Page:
Unfortunately, Dell has yet to take responsibility for or even acknowledge any security breaches or leaks of customer information. Furthermore, the alert on the support website mentioned in Dell’s email response does not say that scammers have been using personal information from consumers when they call.

Protect your personal info Remember, never give out your personal information to companies or apps that do not specifically guarantee your privacy and protection in their privacy policies. Use a call blocking app to ward off scam calls and eliminate your risk of losing money or information to scammers.

Rest assured—Call Control will never sell or use any personal information for any purpose other than to ensure best use of the app, and even then only after you have granted your express permission for the app to do so.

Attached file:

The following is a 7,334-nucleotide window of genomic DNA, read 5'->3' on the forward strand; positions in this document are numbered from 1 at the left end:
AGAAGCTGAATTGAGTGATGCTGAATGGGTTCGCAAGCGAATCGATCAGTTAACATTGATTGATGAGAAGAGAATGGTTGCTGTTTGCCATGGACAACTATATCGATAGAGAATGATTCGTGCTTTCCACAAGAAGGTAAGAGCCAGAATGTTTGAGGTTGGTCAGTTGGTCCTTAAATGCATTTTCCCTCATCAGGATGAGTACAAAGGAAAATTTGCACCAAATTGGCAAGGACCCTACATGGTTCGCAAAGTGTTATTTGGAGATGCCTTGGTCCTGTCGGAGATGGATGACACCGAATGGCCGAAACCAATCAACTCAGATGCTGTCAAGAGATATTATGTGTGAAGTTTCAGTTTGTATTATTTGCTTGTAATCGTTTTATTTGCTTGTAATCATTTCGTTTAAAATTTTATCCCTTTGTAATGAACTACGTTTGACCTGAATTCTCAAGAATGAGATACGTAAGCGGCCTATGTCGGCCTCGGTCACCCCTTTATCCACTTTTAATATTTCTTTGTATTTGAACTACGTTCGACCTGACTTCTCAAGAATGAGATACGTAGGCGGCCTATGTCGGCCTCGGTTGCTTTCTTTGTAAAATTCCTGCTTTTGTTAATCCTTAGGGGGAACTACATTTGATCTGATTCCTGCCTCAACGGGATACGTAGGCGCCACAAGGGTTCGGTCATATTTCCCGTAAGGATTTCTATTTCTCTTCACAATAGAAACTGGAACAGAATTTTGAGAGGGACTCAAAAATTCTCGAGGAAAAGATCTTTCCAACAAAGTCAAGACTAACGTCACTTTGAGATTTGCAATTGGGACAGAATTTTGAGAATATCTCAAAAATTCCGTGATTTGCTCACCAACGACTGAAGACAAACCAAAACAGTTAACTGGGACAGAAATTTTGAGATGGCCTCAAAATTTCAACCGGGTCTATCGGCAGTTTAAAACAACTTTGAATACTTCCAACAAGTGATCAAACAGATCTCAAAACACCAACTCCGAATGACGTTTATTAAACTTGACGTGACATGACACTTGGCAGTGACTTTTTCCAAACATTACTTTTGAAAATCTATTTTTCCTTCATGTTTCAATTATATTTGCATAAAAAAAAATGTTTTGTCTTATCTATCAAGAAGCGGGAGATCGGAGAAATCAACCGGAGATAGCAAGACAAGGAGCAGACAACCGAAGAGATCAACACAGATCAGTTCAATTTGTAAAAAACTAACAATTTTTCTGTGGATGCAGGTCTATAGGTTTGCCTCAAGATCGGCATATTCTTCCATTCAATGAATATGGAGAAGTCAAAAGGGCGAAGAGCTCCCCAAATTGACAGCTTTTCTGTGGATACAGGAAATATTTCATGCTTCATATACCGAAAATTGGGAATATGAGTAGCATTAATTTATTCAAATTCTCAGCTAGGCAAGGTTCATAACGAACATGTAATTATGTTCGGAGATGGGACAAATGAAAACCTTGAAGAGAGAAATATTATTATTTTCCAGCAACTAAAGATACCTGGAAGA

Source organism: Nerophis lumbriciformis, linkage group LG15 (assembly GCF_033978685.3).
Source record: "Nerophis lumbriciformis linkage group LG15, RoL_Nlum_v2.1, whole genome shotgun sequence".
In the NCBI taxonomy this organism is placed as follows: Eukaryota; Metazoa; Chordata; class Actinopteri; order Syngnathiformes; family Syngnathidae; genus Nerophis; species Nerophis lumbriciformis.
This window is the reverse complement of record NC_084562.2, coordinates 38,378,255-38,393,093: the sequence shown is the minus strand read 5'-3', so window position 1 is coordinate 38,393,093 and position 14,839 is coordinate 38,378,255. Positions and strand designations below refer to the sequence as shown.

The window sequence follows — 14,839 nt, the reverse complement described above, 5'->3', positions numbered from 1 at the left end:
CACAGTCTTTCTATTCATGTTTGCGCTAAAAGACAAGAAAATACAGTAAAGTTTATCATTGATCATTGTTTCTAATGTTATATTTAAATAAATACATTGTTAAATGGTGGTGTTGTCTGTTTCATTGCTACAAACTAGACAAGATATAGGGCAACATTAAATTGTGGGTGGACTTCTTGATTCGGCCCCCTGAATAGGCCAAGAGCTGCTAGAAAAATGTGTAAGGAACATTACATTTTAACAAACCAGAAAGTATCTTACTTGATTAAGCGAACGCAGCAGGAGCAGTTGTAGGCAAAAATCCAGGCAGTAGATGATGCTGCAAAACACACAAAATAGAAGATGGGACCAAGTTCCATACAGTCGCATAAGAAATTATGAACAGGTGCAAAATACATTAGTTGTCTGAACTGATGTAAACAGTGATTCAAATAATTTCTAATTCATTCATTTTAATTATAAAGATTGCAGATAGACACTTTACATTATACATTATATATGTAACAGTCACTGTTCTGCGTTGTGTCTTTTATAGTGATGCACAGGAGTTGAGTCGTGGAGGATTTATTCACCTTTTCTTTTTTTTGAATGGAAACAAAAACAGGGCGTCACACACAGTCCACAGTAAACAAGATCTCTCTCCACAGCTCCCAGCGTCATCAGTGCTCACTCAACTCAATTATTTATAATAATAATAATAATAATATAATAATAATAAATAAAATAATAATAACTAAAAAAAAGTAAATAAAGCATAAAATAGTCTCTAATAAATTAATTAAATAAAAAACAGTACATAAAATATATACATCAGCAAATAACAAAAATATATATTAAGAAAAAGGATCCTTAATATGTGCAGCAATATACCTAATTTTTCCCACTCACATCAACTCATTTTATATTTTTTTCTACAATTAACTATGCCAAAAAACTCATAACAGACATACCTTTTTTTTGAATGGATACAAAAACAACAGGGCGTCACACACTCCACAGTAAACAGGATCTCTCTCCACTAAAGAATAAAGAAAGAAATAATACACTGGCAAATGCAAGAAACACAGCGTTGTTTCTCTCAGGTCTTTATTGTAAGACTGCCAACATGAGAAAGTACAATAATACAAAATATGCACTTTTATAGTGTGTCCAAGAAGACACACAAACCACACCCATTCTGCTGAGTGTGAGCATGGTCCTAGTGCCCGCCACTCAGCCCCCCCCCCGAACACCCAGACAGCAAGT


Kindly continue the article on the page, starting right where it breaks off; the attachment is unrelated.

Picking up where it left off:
New Scam Targets Immigrants: Fake Consulate Impersonators Steal Millions

With all the turmoil and bad press surrounding immigrants in the US this year, we can hardly be surprised that they have become the unfortunate targets of a new foreign consulate scam. Here’s what’s happening: scam callers have been impersonating Chinese consulate staff and making calls in bulk to Chinese immigrants and US residents with Chinese last names.

The FTC reported in April that these calls have been placed all over the country, and seemingly come from the Chinese Consulate or Embassy. The calls usually say that the recipient has to go pick up a package from the consulate, or provide personal information to avoid getting in trouble with the consulate. The scammers have also asked for money, and many victims have fallen for their tricks.